In the first season, the couple that won the hearts of U.K. viewers was relatively new, with one half of the couple a late-entering contestant who joined the show in the final week. But since then, most of the winners and finalists have been couples who stuck it out through thick and thin since the first day. Moreover, unlike shows like “The Bachelor,” which promise a lifetime of happiness but don't usually deliver, several “Islander” couples have stayed together. The series has produced one real-life marriage and one real-life baby from the first two seasons. (Over the 23 seasons of “The Bachelor” and 15 seasons of “The Bachelorette,” 10 couples in total have made it, and one of them is with a runner-up, instead of with the original winner.)
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With a strong track record like that, and a cult following already, it’s not surprising that Les Moonves secured the rights to bring it to CBS in the summer of 2018. (It was one of his last deals before being forced out at the end of that year.) But like ABC’s failed attempt at creating “The Great American Baking Show” with host Mary Berry, the new “Love Island” may not work in the U.S.
The locale seems right — the island of Fiji — where the couples are basically cut off from the rest of society. But already it’s clear that some of the details that made the original both over the top and hilarious, like the villa’s racy décor, will be toned down to suit a more prudish American audience. For another thing, the contestants, while not celebrities, are not exactly nobodies either. More than one is a professional model, along with a couple of musicians.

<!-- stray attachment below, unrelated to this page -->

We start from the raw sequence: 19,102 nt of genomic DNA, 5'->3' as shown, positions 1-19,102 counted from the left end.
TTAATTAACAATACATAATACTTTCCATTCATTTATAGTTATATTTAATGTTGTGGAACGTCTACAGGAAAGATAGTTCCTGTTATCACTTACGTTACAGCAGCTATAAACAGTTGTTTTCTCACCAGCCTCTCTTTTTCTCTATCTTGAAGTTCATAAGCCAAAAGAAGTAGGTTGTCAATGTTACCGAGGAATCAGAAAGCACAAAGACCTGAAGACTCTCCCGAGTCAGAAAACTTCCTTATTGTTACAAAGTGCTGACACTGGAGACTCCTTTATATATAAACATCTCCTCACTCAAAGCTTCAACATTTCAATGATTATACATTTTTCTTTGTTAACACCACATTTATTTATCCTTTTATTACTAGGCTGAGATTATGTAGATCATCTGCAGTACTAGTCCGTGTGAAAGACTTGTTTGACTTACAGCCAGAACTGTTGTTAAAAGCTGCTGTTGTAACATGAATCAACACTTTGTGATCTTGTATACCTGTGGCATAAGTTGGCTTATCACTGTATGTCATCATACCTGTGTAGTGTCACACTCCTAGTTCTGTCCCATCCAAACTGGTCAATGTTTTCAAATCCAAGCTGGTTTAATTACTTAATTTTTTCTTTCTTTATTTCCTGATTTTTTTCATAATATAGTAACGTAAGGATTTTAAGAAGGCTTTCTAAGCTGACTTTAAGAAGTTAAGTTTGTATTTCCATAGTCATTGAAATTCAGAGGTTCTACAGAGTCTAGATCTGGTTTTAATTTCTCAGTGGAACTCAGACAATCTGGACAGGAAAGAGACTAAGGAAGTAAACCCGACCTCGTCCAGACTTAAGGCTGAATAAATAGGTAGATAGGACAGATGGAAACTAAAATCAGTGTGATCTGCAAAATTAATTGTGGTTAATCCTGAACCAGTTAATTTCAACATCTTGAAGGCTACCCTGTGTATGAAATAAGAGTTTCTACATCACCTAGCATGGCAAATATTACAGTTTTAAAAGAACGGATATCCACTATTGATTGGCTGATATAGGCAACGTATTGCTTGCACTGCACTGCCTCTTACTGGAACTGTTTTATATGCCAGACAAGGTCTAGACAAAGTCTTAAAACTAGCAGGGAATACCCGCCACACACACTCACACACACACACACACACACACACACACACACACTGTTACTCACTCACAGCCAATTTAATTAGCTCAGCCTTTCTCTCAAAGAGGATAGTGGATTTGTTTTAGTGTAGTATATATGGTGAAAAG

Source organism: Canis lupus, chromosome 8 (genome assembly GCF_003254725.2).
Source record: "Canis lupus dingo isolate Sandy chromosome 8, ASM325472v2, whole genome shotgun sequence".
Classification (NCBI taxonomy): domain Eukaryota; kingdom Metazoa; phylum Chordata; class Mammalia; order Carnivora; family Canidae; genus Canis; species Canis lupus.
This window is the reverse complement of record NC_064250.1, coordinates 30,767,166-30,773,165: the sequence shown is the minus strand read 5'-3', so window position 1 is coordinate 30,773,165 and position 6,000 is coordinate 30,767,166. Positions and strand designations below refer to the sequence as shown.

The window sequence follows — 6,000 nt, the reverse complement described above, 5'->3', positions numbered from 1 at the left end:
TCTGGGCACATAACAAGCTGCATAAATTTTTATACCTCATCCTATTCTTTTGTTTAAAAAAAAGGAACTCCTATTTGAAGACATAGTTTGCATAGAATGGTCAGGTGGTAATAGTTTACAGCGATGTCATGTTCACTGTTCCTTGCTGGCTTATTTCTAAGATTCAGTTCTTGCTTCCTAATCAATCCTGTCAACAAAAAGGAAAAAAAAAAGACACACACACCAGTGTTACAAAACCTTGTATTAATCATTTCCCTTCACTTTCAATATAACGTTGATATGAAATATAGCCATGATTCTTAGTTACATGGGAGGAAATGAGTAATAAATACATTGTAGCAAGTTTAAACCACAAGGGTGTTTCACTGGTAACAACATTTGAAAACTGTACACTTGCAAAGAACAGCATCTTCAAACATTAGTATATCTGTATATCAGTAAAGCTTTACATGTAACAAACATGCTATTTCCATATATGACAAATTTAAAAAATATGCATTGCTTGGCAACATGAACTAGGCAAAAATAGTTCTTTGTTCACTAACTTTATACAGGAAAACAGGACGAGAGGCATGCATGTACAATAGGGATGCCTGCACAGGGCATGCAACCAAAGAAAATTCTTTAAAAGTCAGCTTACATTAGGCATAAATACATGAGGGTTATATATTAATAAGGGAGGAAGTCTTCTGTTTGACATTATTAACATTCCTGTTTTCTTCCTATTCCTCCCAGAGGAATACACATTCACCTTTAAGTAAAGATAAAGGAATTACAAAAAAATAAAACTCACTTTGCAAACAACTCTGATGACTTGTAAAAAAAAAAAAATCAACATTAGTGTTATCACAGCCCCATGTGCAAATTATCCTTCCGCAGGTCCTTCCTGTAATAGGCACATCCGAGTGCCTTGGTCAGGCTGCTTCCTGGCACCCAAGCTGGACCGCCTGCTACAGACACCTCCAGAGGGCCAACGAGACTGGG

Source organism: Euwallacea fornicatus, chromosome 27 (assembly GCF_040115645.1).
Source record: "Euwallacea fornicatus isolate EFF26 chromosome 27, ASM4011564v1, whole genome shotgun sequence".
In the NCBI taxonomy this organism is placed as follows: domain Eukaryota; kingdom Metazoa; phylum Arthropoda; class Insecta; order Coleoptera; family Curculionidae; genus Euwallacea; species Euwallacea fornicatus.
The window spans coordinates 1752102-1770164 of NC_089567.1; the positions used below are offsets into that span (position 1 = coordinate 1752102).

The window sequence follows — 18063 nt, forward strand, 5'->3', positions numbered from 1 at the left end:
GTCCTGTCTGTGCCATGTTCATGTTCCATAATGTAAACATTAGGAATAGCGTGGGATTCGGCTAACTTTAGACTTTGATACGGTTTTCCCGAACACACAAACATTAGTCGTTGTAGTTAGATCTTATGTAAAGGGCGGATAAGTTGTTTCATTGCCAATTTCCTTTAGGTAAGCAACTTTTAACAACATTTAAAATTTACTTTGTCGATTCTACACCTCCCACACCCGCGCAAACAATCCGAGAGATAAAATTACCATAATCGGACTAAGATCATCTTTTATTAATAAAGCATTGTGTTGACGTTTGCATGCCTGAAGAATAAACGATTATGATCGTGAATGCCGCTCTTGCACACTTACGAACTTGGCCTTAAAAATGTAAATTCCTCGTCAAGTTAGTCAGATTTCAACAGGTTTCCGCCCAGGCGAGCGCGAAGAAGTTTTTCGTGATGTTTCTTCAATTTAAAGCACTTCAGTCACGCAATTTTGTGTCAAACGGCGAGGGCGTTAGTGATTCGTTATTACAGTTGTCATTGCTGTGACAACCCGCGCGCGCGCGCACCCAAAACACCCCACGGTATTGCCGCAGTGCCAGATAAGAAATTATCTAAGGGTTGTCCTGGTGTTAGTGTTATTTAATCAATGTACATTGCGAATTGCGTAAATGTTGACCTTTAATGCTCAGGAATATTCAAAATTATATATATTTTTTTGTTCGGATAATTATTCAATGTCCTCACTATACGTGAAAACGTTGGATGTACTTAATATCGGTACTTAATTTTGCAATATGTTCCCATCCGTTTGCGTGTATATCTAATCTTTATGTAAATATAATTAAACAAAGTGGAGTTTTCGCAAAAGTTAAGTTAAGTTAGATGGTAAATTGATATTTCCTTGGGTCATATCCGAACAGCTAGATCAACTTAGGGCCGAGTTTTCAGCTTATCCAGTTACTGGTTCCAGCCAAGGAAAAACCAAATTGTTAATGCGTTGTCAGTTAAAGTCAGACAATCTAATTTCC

Another small, but perhaps very important change: how many contestants there are. Unlike the U.K. version, which begins the series with equal numbers of men and women so that couples can start with equal chances, the U.S. version only has 11 contestants, shorting the group a man. With the show admitting up front that this first season will be only heterosexual couples, (also unlike the U.K. version, which began including gay and lesbian contestants with season three), one can assume that the change is a deliberate, attempt to force the women to fight over the men from the outset. So much for positivity.
To be fair, by the time Moonves managed to secure the show to bring it over here, the U.K. version was undergoing some growing pains of its own. Since April of 2019, two cast members have died by suicide after the show aired, the second one coming only last month. The series producers have since committed to making sure all contestants are offered therapy and training to handle the perils of instant fame, but the tragedies have cast a pall over fans watching the fifth season that is currently being aired.
“Love Island’s” U.K. issues will most likely not affect it much over here. But launching a show such as “Survivor” or “Big Brother” in 2000 was easy; like throwing a big fish into a small pond. “Love Island” may turn out to be a drop in the proverbial ocean of U.S. offerings. Though when it comes to looking for love, if the contestants can convince viewers their hearts are true, it could be the biggest fish CBS has reeled in all decade.